Metro-East News

Scott AFB says goodbye to Roy, a beloved military working dog

Scott Air Force Base’s military working dog Roy/J351 died on May 20 due to health complications.
Scott Air Force Base’s military working dog Roy/J351 died on May 20 due to health complications.

Scott Air Force Base had to say goodbye to retired military working dog Roy/J351 on May 20 due to health complications caused by a tumor.

Roy had been retired to Staff Sgt. Joel Brooks, who’s now assigned to Lackland to train military working dogs.

Scott paid tribute to Roy on the base’s Facebook page:

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After overseeing a sharp reduction in troop strength, Air Force Chief of Staff Gen. Mark Welsh is becoming increasingly blunt about where he thinks manpower levels should be — and that's at full manning, 40,000 to 60,000 more airmen.

Air Force leaders have been advocating for more airmen to sustain the overworked and undermanned force. It’s where all the “bigger problems” stem from, Welsh said during a speech at an Air Force Association breakfast in the Washington, D.C.-area.

“Every problem we have in growing, in modernizing, increasing mission capability, is manpower related,” he said.

The service expects to grow from its current level of about 311,000 active duty airmen to 317,000 by the end of fiscal 2016, Secretary of the Air Force Deborah Lee James said in February. But she plans to push past the end strength and request an additional 4,000 airmen.

The service is working harder to build up its cyber and intelligence, reconnaissance and surveillance units, and is training more airmen in newer aircraft systems like the F-35, which is supposed to reach initial operational capability between August and December.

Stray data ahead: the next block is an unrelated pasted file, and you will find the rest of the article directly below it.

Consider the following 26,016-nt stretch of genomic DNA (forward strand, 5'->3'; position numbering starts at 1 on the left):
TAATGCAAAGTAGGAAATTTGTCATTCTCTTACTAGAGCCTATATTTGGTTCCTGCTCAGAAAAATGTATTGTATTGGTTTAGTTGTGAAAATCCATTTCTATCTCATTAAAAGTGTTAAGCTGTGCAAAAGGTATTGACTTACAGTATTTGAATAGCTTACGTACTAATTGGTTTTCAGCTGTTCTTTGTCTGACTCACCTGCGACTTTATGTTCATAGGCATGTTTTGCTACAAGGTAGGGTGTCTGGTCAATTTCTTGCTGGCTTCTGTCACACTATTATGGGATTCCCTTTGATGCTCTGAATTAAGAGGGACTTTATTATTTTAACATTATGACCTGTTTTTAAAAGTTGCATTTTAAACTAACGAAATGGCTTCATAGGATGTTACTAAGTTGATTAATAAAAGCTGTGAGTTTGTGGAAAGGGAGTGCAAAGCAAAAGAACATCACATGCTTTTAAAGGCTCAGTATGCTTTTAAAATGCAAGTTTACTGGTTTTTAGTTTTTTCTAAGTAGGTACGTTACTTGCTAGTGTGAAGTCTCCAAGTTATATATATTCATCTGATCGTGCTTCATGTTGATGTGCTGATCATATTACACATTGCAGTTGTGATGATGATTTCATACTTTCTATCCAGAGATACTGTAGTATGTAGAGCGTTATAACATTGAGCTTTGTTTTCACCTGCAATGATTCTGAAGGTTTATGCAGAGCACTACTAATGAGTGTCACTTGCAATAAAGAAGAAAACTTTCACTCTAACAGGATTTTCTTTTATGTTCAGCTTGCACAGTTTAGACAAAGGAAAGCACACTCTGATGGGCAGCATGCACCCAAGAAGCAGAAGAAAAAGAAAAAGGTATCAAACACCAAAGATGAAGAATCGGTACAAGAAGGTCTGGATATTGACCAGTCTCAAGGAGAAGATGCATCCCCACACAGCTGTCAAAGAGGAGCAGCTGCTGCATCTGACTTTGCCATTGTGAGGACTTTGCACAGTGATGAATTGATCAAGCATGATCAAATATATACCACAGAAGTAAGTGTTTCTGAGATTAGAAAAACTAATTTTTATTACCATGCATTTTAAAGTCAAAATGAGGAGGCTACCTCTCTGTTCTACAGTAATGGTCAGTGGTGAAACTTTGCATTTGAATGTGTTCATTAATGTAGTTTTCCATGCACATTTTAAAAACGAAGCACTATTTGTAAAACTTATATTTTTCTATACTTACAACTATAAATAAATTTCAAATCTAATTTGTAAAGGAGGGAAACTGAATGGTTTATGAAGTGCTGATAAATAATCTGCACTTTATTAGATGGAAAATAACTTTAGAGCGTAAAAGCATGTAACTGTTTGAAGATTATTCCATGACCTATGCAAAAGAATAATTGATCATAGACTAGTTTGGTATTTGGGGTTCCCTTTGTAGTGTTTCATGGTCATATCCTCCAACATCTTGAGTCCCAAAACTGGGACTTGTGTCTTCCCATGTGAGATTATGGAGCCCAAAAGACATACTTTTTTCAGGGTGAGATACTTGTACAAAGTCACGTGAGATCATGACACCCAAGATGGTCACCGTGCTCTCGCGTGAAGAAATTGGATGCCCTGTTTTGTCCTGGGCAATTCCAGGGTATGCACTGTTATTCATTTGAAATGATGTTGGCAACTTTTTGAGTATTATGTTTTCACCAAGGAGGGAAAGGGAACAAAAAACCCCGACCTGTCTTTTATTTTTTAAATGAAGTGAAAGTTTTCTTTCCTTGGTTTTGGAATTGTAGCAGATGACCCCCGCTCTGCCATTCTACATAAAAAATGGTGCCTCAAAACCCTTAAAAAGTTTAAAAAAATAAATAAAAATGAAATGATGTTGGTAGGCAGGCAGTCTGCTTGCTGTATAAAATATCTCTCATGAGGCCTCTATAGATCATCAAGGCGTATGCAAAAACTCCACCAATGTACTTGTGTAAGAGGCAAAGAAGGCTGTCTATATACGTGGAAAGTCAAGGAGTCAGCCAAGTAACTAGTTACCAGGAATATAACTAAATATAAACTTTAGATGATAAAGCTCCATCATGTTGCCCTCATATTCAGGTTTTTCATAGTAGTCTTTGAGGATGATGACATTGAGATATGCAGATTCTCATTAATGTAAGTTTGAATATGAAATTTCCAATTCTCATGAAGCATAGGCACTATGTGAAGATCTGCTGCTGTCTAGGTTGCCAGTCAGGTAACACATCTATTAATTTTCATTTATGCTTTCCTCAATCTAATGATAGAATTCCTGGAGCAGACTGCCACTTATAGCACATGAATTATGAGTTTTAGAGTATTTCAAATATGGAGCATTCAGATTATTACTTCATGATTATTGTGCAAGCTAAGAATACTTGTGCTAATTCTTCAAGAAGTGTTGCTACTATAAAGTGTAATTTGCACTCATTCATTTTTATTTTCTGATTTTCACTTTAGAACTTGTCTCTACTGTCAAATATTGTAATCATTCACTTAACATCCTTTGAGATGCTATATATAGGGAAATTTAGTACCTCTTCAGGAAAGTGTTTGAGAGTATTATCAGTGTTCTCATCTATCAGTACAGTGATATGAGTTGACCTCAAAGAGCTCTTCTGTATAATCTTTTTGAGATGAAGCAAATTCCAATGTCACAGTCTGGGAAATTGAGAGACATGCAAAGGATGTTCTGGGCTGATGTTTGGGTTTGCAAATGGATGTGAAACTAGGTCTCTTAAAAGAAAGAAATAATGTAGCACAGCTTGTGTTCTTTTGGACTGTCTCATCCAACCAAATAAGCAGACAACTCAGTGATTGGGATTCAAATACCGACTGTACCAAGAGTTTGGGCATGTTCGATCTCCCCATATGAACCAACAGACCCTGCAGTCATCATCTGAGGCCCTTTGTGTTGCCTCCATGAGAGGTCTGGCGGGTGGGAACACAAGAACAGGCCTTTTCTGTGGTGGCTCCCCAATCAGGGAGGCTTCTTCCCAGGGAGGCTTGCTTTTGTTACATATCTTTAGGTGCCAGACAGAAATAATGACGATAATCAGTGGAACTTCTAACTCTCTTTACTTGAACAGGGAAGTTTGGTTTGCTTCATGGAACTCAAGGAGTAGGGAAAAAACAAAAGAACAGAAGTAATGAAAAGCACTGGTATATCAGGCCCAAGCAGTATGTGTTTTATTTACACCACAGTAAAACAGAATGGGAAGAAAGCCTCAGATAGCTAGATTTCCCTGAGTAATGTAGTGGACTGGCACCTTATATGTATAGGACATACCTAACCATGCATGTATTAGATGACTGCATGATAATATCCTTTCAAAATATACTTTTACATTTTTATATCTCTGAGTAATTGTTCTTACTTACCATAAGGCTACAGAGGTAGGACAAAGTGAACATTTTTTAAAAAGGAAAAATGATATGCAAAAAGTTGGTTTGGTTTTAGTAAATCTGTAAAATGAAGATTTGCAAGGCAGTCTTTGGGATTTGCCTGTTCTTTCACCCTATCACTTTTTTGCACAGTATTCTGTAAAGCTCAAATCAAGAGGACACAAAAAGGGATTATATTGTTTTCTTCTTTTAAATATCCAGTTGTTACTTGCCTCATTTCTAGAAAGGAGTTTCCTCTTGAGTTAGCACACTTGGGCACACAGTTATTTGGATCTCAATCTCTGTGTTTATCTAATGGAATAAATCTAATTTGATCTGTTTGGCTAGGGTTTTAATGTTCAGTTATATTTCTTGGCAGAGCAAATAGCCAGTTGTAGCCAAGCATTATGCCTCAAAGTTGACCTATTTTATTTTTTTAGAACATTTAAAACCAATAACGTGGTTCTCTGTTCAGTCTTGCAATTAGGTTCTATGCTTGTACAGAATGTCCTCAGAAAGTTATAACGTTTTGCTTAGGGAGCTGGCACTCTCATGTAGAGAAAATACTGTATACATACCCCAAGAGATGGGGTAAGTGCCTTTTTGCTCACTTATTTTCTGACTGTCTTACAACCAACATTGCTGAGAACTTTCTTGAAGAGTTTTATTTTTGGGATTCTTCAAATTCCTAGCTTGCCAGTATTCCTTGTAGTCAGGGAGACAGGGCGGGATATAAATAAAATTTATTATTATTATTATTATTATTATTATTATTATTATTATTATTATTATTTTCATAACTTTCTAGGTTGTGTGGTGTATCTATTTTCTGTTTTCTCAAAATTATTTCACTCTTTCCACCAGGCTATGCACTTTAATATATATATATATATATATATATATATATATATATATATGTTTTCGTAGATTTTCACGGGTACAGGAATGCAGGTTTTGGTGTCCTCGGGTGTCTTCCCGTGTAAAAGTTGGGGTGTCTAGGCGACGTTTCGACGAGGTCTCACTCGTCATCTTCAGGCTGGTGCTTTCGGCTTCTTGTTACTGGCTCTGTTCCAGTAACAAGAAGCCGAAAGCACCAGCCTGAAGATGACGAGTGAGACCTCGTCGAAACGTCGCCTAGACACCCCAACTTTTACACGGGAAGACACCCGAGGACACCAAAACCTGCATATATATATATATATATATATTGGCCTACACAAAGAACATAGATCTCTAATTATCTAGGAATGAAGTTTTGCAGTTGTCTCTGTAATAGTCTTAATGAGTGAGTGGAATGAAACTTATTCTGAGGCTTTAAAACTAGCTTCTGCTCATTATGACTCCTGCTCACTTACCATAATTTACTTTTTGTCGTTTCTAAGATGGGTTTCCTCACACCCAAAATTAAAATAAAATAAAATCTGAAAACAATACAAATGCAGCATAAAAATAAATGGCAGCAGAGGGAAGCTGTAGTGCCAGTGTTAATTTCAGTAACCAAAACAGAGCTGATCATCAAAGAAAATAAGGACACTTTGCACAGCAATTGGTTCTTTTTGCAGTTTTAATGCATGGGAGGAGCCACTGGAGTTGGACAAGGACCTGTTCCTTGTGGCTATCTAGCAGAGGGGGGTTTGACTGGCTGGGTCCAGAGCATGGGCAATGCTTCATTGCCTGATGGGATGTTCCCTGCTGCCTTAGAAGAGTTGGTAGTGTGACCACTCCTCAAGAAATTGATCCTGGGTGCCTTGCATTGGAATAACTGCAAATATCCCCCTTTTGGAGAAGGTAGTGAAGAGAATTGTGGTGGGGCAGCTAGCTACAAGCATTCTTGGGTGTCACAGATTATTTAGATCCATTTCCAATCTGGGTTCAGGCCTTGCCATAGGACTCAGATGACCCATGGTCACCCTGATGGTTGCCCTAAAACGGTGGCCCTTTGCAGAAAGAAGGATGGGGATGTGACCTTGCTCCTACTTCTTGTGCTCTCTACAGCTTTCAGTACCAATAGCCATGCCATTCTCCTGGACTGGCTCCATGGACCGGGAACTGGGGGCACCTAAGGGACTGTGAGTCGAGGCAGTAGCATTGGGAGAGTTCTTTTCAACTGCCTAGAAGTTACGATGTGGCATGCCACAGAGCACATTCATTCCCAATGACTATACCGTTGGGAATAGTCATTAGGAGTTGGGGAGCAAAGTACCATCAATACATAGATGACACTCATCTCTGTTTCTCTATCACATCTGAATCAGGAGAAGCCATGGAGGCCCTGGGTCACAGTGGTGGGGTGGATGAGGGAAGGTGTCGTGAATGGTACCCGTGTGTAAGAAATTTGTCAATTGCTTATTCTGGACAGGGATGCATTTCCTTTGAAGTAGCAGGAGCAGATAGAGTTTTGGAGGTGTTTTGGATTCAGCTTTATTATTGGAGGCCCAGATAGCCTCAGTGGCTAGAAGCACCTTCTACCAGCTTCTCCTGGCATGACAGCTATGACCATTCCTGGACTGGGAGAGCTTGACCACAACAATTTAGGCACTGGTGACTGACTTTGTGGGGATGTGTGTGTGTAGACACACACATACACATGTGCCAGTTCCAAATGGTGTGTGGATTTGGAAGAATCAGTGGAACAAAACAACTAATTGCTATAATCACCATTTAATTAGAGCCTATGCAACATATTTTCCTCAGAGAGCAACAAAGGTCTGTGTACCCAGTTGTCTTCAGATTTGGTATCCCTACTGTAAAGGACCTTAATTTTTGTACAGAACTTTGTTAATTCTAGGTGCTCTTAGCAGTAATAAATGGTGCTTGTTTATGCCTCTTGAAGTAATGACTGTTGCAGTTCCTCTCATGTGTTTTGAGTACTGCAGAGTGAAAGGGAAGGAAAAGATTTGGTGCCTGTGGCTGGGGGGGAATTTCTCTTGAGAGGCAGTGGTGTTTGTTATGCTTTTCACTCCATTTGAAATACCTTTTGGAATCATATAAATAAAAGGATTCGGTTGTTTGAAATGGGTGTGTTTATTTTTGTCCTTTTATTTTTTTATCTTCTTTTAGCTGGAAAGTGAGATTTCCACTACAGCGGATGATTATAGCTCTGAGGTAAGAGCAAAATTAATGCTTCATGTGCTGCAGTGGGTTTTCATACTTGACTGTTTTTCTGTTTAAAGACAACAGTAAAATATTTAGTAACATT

Welsh pointed to the example of ISR, which is steadily increasing from 60 daily remotely piloted aircraft combat air patrols (or caps) a day, to 70 flights. And amid that increase, somewhere else in the world, an entirely new requirement for Air Force ISR assets is popping up.

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Two U.S. troops were wounded — one in Iraq and one in Syria — over the weekend by indirect fire in a sign of the increasing danger to U.S. forces as the campaign against ISIS accelerates, the Pentagon said Tuesday, according to Military.com.

The American casualty in Syria was the first acknowledged by the Defense Department in the effort by Special Forces to train and advise an alliance of rebel groups focused on retaking the self-proclaimed capital of the Islamic State of Iraq and Syria in the northeastern city of Raqqa.

The other U.S. casualty occurred west of Irbil, the capital of the Kurdish region, where U.S. trainers and advisers have been assisting Kurdish Peshmerga fighters in the early stages of the push to retake Mosul, the main ISIS stronghold in northwestern Iraq.

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Sen. Claire McCaskill said Tuesday that she was introducing the Arla Harrell Act to help veterans of World War II who say they were exposed to mustard gas prove their cases, according to the St. Louis Post-Dispatch.

The bill is named after Missouri veteran Arlie Harrell, who says he was twice exposed to mustard gas experiments in 1945 at Camp Crowder in Missouri. He has suffered lifelong health problems, including cancer and lung disease.

McCaskill's bill would shift the burden of proof. Instead of veterans' having to prove their case, the Department of Veterans Affairs and Department of Defense would have a higher burden to reject them. She rolled out her legislation Tuesday with a video describing Harrell's case and her legislation.

The VA has four times rejected Harrell's claims for benefits. The latest rejection came last month. McCaskill said that only about 40 of 4,000 veterans ostensibly exposed to the mustard gas experiments in World War II had been able to prove claims.

Mike Fitzgerald: 618-239-2533, @MikeFitz3000

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